On the last day of the trekking we did a short walk to a river and then got on bamboo rafts and sailed down to the van to pick us up and take us home. I say 'sailed', but I don't really mean that - it was quite hair-raising at times! We got off at one point and jumped off some rocks into the water (this was before they told us there were biting snakes in the river!!). We all met up later than night for a barbeque at the other guesthouse (the one I refused to stay in) and to say our goodbyes. I got chatting to a lovely French-Canadian girl called Janie who was staying at the guesthouse but hadn't done the trek with us. I've spent the last 6 days with her as she is such easy company and very sweet and funny. She's from Quebec, the french-speaking part of Canada, and she worked in Australia for 6 months prior to coming to Asia so she could brush up on her English. I've been trying to practice my french with her as I want to start learning again when I'm home, so I hope we keep in touch as it will be good to have a french-speaking friend to converse with.
Janie said she wanted to do some meditation while she was here, and I said I wanted to aswell. So we both went on a short two day mini retreat organised by Wat Suan Dok, one of the temples not too far from my guesthouse. We went on the Tuesday at midday, stayed over at the centre and then returned on Wednesday at 2pm (ish), so it was only really two half-days but it was still worthwhile.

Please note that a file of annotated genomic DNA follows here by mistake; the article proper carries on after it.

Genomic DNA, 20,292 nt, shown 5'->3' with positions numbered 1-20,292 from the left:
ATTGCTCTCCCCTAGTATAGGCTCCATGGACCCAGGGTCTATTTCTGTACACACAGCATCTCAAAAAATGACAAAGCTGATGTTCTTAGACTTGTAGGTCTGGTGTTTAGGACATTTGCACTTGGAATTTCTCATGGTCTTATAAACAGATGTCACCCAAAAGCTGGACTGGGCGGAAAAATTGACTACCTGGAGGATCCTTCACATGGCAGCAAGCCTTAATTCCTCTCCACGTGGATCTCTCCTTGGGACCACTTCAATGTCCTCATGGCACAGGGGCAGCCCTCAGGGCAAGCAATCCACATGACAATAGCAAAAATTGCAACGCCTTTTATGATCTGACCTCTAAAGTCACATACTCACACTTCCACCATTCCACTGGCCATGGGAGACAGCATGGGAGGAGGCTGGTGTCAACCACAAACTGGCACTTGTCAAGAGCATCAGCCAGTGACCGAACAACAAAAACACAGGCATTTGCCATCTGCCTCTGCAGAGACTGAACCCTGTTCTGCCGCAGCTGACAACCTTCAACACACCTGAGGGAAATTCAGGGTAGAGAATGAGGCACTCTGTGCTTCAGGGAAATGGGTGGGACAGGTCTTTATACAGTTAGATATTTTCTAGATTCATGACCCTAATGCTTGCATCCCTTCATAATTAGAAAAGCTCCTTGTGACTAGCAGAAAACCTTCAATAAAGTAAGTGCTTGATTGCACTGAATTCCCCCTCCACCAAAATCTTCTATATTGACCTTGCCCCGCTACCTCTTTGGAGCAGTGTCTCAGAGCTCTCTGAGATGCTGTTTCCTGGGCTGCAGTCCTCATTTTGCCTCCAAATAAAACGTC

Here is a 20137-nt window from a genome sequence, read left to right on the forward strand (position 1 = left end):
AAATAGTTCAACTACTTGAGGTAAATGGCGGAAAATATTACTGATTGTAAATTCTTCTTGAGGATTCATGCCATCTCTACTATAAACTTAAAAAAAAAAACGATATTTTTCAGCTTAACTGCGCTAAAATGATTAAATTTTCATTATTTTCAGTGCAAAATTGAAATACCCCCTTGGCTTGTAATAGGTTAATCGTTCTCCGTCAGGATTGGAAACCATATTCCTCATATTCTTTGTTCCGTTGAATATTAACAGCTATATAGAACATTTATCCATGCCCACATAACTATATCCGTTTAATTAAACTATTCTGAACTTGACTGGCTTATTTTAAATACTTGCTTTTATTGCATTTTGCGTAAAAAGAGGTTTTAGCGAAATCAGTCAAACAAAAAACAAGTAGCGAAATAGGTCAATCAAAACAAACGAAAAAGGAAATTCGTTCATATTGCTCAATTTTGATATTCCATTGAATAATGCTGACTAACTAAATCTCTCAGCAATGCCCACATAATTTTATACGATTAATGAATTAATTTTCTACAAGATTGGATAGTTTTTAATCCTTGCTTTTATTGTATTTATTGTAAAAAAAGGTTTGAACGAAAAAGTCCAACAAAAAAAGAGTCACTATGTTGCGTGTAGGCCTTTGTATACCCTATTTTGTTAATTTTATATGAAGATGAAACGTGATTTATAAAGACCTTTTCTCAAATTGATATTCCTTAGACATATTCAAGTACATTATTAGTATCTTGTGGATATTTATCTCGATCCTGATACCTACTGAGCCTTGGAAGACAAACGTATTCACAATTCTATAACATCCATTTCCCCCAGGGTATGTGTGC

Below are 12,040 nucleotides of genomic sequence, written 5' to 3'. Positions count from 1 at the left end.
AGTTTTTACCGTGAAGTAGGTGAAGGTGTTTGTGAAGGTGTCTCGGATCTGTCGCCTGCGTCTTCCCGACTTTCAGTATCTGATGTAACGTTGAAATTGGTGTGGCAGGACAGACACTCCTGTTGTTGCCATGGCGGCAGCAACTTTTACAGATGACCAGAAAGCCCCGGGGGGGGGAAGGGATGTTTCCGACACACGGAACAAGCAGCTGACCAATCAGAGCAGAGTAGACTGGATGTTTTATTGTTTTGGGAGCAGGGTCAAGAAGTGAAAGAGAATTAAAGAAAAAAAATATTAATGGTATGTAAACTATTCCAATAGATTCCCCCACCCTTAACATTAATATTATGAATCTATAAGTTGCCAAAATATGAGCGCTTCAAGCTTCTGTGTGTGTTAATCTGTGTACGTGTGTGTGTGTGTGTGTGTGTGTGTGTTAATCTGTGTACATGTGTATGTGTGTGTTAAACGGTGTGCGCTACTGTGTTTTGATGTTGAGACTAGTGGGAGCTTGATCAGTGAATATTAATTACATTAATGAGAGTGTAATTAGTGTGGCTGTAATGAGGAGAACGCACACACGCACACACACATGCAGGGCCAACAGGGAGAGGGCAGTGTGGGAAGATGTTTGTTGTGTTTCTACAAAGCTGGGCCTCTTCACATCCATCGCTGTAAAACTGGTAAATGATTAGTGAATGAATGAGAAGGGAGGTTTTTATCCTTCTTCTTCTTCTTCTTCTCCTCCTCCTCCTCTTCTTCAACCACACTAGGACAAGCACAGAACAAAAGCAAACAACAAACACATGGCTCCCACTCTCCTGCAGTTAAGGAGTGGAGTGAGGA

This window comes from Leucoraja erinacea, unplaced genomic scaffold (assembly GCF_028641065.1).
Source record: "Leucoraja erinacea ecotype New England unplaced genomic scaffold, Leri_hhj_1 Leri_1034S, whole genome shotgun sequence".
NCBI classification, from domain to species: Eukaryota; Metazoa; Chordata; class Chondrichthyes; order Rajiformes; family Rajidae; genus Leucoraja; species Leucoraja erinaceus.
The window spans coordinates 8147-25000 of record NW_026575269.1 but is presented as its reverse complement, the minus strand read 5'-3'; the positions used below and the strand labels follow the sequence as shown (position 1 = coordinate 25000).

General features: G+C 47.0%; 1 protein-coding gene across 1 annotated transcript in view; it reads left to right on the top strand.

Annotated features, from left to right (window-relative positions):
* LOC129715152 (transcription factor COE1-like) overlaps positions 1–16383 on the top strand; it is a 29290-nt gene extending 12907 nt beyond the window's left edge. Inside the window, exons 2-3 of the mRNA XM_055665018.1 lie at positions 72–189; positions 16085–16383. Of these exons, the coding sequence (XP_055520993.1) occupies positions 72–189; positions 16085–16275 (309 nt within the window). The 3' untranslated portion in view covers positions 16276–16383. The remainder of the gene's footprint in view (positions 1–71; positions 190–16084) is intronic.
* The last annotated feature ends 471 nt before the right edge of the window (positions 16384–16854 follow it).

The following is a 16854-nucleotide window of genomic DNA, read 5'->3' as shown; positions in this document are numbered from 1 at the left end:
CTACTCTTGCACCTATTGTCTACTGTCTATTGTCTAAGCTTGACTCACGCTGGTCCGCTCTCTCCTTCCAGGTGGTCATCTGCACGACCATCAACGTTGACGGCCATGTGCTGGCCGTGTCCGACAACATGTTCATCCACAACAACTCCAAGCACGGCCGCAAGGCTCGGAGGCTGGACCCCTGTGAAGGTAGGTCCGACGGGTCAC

When we got there we couldn't speak, and had to get changed into our white clothes. Then we had dinner, which we had to chant over to remind ourselves that food is not for enjoyment but for the nourishment of the body and the prevention of hunger. After that we did some meditation practice, both Samatha (concentration) and Vipassana (insight). Samatha is basically a constant focus on an object, which can be your breathing or a physical object, and the annihilation of all other thoughts. Vipassana is more about acknowledging thoughts when the arise and labelling them as "thinking, thinking, thinking" (we had to chant this in our heads) so that we can begin to see the thought as just a thought and let it go, then return to our breathing. You also have to consider physical pain and discomfort, acknowledging it and labelling it as "pain, pain, pain" then letting it go. The monk who was teaching us did say we could change position if we were too uncomfortable, but we had to tell ourselves we had the intention to move before we started moving.